Quiz yourself: Working with pluggable service provider modules in Java

It’s essential to know when—and where—to use the exports, requires, and provides directives in module declarations.

August 30, 2021 | Download a PDF of this article
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If you have worked on our quiz questions in the past, you know none of them is easy. They model the difficult questions from certification examinations. We write questions for the certification exams, and we intend that the same rules apply: Take words at their face value and trust that the questions are not intended to deceive you but to straightforwardly test your knowledge of the ins and outs of the language.

Imagine that a modular Java application you are developing for linguistics uses pluggable service providers. The following interface has been defined for a service:


package com.lang;
public interface TranslatorFactory {
    Translator getTranslator(String sourceLang, String targetLang);
}

The interface is declared in a module that has the following declaration:


module com.lang.service {
    exports com.lang;
}

One implementation of the service is defined in this class


package com.lang.online;
import com.lang.Translator;
import com.lang.TranslatorFactory;
public class OnlineTranslatorFactory implements TranslatorFactory {
    ... // code here
}

which is located in a module that carries this declaration


module com.lang.online {
    requires com.lang.service;
    provides com.lang.online.OnlineTranslatorFactory with
        com.lang.TranslatorFactory;
}

Finally, the client application module is declared as follows:


module com.lang.app {
    requires com.lang.service;
    uses com.lang.TranslatorFactory;
}

Attempting to compile the application fails on one of the modules. What is the reason? Choose one.

A. There is a problem with the exports directive in the com.lang.service module declaration.

B. There is a problem with the requires directive in the com.lang.online module declaration.

C. There is a problem with the provides directive in the com.lang.online module declaration.

D. There is a problem with the requires directive in the com.lang.app module declaration.

Answer. The public types contained in a package that one module exports are available for use by other modules that declare they require the module that exported the package. Note particularly that the exports directive refers to a package name. When publishing the description of a service, in this case TranslatorFactory, all that’s needed is for the describing type to be accessible in the modules that will provide implementations and in those that will use the service. In this case, these aspects are correctly coded; therefore, option A is incorrect.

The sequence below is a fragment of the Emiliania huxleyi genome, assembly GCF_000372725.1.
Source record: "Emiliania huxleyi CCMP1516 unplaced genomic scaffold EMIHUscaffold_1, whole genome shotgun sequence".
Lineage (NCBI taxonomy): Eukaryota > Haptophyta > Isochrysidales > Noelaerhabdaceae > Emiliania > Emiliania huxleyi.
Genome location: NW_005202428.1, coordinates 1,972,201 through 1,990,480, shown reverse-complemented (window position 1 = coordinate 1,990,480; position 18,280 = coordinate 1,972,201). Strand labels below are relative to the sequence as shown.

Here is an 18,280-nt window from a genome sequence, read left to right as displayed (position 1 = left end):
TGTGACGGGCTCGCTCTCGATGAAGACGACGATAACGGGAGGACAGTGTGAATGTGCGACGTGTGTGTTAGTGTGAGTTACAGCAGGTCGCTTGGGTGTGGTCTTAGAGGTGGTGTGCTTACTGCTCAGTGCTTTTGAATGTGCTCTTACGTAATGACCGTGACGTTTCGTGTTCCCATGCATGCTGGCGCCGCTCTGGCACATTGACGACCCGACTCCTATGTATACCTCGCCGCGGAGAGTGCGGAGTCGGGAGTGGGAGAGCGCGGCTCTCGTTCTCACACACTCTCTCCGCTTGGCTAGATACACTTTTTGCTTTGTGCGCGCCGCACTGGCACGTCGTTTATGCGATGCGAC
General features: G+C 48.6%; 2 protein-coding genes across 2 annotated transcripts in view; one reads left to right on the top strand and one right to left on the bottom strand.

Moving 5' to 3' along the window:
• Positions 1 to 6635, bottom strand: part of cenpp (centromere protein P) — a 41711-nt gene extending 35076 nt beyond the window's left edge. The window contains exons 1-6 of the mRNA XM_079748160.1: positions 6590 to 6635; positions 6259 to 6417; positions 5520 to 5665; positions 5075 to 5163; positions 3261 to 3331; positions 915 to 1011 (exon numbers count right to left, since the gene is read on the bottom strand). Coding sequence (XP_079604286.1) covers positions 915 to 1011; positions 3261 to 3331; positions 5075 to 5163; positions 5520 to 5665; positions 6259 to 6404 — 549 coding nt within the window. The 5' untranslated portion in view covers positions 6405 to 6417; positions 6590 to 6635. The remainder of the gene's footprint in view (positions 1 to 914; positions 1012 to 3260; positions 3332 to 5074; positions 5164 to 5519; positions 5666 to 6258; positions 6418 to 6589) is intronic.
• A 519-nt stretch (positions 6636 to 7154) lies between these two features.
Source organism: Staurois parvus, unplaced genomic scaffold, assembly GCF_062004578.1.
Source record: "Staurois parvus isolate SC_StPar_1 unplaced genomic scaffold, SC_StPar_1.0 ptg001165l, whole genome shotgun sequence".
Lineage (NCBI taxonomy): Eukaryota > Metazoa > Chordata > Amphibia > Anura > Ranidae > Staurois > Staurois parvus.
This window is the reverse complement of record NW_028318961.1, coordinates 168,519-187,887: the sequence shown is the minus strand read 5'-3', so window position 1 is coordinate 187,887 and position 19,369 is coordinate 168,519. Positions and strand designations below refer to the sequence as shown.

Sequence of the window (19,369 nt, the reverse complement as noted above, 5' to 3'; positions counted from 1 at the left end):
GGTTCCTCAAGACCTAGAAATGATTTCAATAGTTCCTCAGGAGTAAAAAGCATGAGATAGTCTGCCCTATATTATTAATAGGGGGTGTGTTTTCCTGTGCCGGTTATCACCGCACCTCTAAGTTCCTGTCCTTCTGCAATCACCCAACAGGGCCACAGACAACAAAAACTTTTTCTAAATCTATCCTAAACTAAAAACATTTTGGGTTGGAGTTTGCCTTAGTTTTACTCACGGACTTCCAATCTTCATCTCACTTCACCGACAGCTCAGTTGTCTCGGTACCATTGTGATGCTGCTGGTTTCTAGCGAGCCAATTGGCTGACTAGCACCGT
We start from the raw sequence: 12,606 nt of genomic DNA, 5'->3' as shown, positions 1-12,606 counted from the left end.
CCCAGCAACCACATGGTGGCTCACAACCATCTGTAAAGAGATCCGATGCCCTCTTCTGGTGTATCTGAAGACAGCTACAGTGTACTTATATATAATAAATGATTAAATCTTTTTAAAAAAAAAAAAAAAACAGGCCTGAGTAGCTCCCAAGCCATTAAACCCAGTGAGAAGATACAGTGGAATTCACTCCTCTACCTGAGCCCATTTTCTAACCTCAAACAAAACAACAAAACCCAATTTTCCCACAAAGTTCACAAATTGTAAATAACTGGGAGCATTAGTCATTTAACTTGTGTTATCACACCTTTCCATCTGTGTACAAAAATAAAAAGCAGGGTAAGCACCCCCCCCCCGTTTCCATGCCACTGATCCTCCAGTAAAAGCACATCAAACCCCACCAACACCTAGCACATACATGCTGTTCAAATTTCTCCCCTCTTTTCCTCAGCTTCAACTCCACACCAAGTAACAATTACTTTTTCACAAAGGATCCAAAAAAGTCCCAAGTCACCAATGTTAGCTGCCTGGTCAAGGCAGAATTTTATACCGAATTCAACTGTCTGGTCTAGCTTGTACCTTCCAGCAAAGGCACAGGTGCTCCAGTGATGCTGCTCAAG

In a module declaration, each occurrence of the requires directive must be followed by a single module name, and this is correct in both the com.lang.app and com.lang.online module declarations. This tells you that option B is incorrect.

When a module wants to use a service, the module must be coded against the service description (again, TranslatorFactory in this case). So it needs a requires directive that refers to the module describing that (com.lang.service in this case) along with the uses directive. However, a key concept in a service-based system is that the module using the service should not be dependent upon the module that implements the service. Because of this, in the Java Platform Module System (JPMS) the implementing modules are simply placed on the module path. They are not mentioned in the using module’s declaration. From this and the previous paragraph, you can see that the module declaration of com.lang.app is correct, and option D is incorrect.

A module that provides a service implementation declares this using the provides directive. The syntax for this is as follows:


provides <Service Describing Type> with <Service Implementation Type>;

Notice that the directive should specify the service description type first and the implementing class second. However, in this question these two types are in the wrong positions. This is the cause of the compilation failure; therefore, option C is correct.

Conclusion. The correct answer is option C.

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Mikalai Zaikin

Mikalai Zaikin is a lead Java developer at IBA IT Park in Minsk, Belarus. During his career, he has helped Oracle with development of Java certification exams, and he has been a technical reviewer of several Java certification books, including three editions of the famous Sun Certified Programmer for Java study guides by Kathy Sierra and Bert Bates.

Simon Roberts

Simon Roberts joined Sun Microsystems in time to teach Sun’s first Java classes in the UK. He created the Sun Certified Java Programmer and Sun Certified Java Developer exams. He wrote several Java certification guides and is currently a freelance educator who publishes recorded and live video training through Pearson InformIT (available direct and through the O’Reilly Safari Books Online service). He remains involved with Oracle’s Java certification projects.

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